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Review Could See Number of Councillors in North Yorkshire Reduced

15 Months after the creation of the new North Yorkshire Council a review of it's divisional boundaries is to be carried out.

The idea is to make sure the number of councillors equally represents the communities that they are elected to serve.

The council is proposing reducing the number of councillors from 90 to 89, but not everyone thinks that's a good idea.

Councillor Philip Broadbank feels more local councillors are needed to cope with the size of the county.

The plan to reduce the number of councillors in North Yorkshire has met with resistance.

When the new unitary authority was created last year the count went from having over 300 local councillors to just 90.

Councillor Bryn Griffiths thinks some councillors are already stretched and believes a reduction in numbers wont help.

North Yorkshire Council’s executive met yesterday when it was agreed to bring the proposals before a full council meeting this month to decide if the recommendations should be submitted to the Local Government Boundary Commission for England.

North Yorkshire Council’s executive member for corporate services, Cllr Heather Phillips, said:

“We are committed to making sure that every community in North Yorkshire is represented equally and has a voice through their elected member for the decisions and policies that affect them.

“The proposals for a boundary review in the county will provide a clear way forward to ensure that local democracy can work as efficiently as possible, while making sure the public’s voice is heard.”

The Boundary Commission for England is due to conduct the review, but North Yorkshire Council is set to have a key role in shaping the process.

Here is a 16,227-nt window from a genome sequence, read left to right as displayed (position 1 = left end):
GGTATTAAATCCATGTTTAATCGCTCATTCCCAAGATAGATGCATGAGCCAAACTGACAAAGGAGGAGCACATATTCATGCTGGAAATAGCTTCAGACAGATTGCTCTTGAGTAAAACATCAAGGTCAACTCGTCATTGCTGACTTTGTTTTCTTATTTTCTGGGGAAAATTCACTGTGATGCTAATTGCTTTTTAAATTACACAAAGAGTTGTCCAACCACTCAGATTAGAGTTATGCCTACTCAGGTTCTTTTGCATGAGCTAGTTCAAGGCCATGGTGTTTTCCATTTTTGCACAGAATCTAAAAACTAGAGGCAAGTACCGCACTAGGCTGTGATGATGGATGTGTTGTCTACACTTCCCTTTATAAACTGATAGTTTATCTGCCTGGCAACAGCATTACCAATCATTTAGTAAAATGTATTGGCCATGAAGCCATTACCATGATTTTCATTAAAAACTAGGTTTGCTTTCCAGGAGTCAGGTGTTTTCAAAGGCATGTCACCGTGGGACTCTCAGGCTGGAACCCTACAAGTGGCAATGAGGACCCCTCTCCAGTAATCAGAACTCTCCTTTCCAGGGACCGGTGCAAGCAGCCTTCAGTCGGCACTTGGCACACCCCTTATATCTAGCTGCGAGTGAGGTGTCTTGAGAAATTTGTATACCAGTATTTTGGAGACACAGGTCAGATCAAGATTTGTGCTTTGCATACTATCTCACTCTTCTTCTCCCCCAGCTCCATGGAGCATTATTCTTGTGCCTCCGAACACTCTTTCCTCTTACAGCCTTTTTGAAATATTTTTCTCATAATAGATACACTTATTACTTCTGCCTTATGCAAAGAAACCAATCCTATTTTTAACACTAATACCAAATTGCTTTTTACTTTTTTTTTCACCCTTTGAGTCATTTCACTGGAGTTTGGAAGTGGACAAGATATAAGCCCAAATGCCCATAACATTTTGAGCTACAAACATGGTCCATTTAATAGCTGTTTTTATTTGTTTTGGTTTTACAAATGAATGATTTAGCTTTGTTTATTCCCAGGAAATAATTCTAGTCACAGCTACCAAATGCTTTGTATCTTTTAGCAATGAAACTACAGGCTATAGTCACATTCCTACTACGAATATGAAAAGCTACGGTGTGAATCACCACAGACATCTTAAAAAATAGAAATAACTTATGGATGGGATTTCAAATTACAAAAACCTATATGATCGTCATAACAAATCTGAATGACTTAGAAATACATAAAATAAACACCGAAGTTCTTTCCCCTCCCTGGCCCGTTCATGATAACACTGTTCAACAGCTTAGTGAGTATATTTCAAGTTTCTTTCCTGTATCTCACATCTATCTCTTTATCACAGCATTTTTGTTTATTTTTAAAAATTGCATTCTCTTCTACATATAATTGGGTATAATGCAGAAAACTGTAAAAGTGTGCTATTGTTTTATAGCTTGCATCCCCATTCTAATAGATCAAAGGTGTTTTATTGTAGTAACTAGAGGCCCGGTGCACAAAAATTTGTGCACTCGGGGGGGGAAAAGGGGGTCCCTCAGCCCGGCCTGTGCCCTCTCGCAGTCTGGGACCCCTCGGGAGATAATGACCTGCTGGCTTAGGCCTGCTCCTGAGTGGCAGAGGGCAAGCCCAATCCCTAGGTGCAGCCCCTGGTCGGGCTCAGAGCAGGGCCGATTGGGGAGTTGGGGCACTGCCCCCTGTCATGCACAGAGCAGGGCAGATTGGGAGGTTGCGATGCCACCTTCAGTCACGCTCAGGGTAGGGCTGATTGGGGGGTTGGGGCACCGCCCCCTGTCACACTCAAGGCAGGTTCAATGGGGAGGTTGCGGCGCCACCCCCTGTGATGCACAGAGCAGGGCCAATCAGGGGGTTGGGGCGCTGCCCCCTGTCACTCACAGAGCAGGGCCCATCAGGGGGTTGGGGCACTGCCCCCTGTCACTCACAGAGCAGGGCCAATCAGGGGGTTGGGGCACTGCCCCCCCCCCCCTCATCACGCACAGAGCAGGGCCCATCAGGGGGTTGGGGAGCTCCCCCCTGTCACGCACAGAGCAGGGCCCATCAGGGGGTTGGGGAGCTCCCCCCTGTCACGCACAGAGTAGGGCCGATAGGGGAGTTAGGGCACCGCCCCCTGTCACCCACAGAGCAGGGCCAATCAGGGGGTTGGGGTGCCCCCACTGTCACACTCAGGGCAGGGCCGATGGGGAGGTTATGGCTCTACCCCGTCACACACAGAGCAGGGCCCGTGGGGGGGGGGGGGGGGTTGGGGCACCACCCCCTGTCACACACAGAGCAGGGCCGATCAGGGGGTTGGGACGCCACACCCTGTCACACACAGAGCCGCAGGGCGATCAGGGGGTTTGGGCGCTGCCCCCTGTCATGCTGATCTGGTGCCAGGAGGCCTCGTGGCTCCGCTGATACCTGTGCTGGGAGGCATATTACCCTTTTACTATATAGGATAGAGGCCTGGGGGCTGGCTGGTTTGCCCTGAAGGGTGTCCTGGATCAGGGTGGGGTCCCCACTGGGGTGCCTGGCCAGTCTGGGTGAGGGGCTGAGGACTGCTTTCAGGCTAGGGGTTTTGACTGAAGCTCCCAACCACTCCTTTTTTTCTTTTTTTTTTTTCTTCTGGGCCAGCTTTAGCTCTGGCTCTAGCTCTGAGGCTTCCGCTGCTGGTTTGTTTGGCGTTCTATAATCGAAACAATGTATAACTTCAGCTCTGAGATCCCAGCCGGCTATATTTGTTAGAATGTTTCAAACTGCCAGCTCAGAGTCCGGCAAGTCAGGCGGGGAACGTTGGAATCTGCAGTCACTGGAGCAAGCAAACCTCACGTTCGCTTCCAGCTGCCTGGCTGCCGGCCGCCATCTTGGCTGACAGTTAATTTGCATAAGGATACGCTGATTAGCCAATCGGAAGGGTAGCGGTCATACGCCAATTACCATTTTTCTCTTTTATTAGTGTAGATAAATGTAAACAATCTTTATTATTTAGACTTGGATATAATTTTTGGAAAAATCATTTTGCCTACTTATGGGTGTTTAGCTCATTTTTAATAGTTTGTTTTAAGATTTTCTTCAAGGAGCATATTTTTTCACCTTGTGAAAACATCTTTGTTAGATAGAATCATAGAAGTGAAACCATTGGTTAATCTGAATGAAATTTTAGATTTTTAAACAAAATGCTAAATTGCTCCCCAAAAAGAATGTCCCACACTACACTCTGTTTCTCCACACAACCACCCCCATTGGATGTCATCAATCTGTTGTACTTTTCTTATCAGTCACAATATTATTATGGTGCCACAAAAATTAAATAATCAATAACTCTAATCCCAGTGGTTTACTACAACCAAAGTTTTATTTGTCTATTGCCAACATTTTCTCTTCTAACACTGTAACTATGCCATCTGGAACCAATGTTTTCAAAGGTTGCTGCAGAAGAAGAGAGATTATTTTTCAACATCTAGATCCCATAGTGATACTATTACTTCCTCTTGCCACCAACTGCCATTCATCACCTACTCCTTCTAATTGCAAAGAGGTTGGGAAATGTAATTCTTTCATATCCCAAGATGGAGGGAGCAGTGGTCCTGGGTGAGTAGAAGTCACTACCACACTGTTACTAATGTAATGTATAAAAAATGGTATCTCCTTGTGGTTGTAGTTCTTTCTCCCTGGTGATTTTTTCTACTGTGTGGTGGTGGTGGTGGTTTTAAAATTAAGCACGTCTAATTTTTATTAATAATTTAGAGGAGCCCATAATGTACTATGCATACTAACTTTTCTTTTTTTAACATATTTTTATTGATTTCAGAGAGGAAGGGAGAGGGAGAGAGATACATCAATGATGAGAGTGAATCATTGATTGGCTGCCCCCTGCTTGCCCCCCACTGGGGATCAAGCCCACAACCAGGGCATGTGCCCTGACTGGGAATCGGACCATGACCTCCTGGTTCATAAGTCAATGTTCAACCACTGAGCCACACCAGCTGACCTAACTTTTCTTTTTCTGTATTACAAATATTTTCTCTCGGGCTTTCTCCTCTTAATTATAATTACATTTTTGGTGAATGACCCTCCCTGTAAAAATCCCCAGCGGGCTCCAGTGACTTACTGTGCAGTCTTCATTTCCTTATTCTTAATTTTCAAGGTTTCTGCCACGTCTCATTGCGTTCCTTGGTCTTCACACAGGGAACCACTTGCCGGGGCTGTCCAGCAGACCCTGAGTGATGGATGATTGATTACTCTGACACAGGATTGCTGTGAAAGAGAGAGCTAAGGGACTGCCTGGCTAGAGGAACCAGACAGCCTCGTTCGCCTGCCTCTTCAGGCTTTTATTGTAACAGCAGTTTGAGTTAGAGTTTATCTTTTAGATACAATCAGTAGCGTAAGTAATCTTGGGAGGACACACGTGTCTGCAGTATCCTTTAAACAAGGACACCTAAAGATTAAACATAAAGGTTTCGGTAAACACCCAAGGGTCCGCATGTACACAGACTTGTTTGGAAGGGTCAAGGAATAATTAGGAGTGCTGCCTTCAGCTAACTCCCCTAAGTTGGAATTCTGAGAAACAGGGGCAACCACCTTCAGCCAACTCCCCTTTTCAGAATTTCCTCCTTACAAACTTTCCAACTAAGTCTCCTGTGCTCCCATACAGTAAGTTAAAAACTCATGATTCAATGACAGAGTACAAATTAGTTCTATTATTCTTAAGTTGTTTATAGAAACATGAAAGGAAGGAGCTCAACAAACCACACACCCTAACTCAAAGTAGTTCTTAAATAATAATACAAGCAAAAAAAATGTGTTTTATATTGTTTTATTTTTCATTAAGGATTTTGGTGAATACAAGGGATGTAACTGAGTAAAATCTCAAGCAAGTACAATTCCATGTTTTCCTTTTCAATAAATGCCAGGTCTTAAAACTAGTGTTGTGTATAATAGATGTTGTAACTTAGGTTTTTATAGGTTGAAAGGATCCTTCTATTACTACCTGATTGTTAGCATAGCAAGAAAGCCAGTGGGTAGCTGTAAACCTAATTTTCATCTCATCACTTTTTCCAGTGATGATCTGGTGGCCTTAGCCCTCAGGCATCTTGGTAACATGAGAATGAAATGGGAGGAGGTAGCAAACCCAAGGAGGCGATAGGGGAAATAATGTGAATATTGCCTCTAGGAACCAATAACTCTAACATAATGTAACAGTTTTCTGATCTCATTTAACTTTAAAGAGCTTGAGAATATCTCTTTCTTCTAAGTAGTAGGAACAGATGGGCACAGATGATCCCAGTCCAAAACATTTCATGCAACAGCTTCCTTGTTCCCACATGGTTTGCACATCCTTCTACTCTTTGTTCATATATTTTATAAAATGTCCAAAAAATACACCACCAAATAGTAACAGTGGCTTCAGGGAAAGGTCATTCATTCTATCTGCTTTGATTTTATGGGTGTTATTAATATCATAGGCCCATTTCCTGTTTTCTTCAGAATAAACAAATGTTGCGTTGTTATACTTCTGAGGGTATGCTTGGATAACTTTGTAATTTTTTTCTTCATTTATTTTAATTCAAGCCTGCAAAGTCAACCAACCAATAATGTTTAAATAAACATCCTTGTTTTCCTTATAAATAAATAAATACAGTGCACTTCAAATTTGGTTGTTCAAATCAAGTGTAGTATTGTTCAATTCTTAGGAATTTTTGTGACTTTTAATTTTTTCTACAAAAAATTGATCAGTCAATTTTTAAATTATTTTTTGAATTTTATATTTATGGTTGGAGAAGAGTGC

North Yorkshire Council launched last year when the previous eight county, district and borough authorities merged into one organisation.

Ahead of the council being established, the number of councillors and the boundaries for each electoral division were agreed by the Local Government Boundary Commission for England for the first four years of the local authority’s existence.  

A full boundary review is now needed to determine the arrangements for the next administrative term which will run from May 2027.

A review is triggered by factors including so-called electoral imbalance, where an electoral ward or division has a 30 per cent variance with a local authority’s electorate average.

Other factors include where 30 per cent or more of the electoral wards or divisions have a 10 per cent variance from the local authority average.

In North Yorkshire, two divisions have a variance of more than 30 per cent – Cayton along with Wathvale and Bishop Monkton – while 57 per cent of divisions have a variance of more than 10 per cent.

An all-party member working group has been established to ensure the process was fully informed by the views of existing councillors.

During a preliminary stage of research to gather information and electoral forecasts, it was established that the more rural divisions can have extremely sparse populations, but small settlements can increase the number of individual community meetings that a member is expected to attend.  

Parish council meetings, in particular, can be extremely time-consuming, with some members associated with more than 15 parishes.

The boundary review member working group has recommended that there should be 89 councillors on North Yorkshire Council – a reduction of one from the current 90-strong membership.

If the proposal for 89 members is approved, then there would be an average of 5,813 voters for each division.

The proposals have been drawn up on predictions for an estimated rise from the current 483,576 voters to 517,344 voters in 2030, taking into account factors such as future housing developments.

An initial consultation is due to be delivered by the Local Government Boundary Commission from August to November this year and is set to focus on electoral divisions.

A second consultation would then be held between March and May next year on the draft recommendations.

Parliamentary approval would be sought before the new arrangements are due to be put in place from the next local elections in North Yorkshire in May 2027.

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